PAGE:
Prevention is the best option

What to do if you burn yourself

Com curar les cremades  Vall d'Hebron

Burns injuries are as old as humanity itself. They have been treated in various ways over the years, but many of those treatments continue to be used today and some of them have developed over time, using different materials and surgical techniques to obtain better results.

One area in which treatment has noticeably improved is in the prevention of burns, lowering the occurrence and therefore the number of patients each year.


Basic recommendations

Do not let children in the kitchen while you are cooking.

Some of the utensils most associated with domestic accidents:

In the kitchen:

  • Frying pans - hot oil or flame caused by oil
  • Pressure pots and pans - hot liquids
  • Glasses, mugs and plates - due to spillage of liquids
  • Microwaves - due to liquids or depilatory wax
  • Oven door - by contact, especially in children

In the bathroom:

  • Unblockers - Sulphuric acid
  • And caustic soda mixed or combined with bleach are highly dangerous, whether due to inhalation of the mixture or due to contact on explosion.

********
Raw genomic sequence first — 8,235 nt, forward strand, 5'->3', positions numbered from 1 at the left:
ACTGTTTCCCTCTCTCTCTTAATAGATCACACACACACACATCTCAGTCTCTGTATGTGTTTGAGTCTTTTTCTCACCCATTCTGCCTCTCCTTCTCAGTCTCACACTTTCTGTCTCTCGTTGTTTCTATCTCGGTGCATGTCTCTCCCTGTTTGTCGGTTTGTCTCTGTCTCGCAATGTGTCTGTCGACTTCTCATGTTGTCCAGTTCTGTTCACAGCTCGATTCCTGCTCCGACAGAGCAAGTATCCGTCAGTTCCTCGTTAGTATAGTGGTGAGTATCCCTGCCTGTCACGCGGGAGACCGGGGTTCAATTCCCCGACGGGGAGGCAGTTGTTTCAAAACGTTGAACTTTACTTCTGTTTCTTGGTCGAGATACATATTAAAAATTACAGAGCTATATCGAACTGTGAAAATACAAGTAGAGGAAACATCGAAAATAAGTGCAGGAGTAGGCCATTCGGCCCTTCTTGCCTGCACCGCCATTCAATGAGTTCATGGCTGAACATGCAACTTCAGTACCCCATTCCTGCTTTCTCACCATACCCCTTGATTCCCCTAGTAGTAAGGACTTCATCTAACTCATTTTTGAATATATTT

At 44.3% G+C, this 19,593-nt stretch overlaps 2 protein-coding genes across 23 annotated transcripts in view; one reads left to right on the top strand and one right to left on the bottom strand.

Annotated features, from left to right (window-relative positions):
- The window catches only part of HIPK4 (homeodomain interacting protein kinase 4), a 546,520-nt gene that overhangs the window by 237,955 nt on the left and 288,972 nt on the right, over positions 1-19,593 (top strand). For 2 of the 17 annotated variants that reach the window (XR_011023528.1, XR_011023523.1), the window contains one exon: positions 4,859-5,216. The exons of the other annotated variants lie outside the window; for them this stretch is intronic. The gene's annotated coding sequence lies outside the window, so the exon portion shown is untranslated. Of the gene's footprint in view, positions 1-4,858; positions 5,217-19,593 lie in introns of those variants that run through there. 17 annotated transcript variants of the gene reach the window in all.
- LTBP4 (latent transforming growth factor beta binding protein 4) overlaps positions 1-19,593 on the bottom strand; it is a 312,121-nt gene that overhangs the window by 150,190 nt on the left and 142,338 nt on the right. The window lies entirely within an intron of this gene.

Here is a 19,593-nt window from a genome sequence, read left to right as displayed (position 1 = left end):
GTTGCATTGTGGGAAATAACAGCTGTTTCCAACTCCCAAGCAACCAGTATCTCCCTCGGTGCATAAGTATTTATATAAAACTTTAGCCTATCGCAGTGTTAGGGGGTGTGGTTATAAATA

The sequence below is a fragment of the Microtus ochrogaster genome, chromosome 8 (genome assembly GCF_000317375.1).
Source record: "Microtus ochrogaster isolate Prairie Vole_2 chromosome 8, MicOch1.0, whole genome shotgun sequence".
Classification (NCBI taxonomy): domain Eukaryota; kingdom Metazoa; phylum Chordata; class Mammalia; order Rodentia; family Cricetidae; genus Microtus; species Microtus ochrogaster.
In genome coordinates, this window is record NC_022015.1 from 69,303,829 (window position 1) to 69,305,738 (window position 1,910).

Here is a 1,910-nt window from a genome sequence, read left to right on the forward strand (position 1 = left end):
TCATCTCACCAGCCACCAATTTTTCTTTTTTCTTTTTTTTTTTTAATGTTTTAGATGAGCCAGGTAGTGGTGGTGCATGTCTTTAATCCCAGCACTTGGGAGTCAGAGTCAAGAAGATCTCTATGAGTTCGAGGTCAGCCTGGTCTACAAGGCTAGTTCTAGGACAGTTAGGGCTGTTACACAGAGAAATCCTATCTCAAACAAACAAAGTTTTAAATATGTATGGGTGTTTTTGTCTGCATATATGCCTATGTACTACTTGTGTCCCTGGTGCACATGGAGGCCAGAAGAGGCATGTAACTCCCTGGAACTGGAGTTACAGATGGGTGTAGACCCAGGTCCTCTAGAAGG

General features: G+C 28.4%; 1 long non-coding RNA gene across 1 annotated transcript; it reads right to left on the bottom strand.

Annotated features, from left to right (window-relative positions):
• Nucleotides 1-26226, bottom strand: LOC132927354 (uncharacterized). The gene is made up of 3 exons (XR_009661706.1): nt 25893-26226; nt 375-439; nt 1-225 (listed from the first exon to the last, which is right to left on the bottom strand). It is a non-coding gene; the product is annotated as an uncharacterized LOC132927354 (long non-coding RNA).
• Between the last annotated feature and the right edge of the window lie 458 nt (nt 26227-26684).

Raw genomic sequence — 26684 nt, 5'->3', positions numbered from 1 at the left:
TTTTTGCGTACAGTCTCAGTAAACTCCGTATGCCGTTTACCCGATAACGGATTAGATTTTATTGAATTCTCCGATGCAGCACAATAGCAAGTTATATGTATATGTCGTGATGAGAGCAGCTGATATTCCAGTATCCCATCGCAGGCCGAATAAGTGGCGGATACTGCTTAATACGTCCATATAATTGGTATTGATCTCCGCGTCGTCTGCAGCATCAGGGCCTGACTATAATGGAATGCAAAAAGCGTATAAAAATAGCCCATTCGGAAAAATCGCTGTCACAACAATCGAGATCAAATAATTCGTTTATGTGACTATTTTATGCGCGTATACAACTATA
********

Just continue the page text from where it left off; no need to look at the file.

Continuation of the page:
• Hot tap water: regulate boilers to prevent the water from causing burns. 

Rest of the house:

Electricity, plug sockets, electrical extension lead, clothes iron by contact or steam.

Other most common injuries

  • Motorbike exhaust pipe
  • Special attention when handling firecrackers and sparklers, (especially in children)
  • Burning alcohol or gasoline in barbecues.
  • Colognes or sprays near sources of heat (candles) 

What to do when you burn yourself, using some of the methods below:

  • It is very important to move away from the source of the burn: flame, hot water, electricity, hot solid, steam, etc.
  • Cool the affected area, thus halting the spread of the heat in the skin and body tissue, preventing the injury from getting any worse. This also works in acid burns as you will dilute the product and its impregnation into body tissue. Use cold water for 10 or 15 minutes depending on the agent that caused the injury.
  • Once the area is cool, there may be some redness to the skin, with more or less pain or discomfort (hot water, superficial flame, sun burn).
  • It can be soothed with water or cold cloths, and by applying moisturisers.

And above all, if the burn is very painful, visit a health centre.

If blisters appear, there is loss of skin, or white or pearly blotches after cooling, you must keep the affected area covered with gauze, a towel, a sheet, etc.

If there is pain, cold water can be applied to this cover.

If the injuries only cover a small area, you should first go to a health centre. For more widespread injuries, go to the hospital accident and emergency department or 112 emergency services.

If the burn is on the face, neck, hands, major joints, groin or perineum (the area between the genitals and the anus), it should be assessed by a specialist.

Special care should be taken with children and the elderly as they may require special attention to their injuries.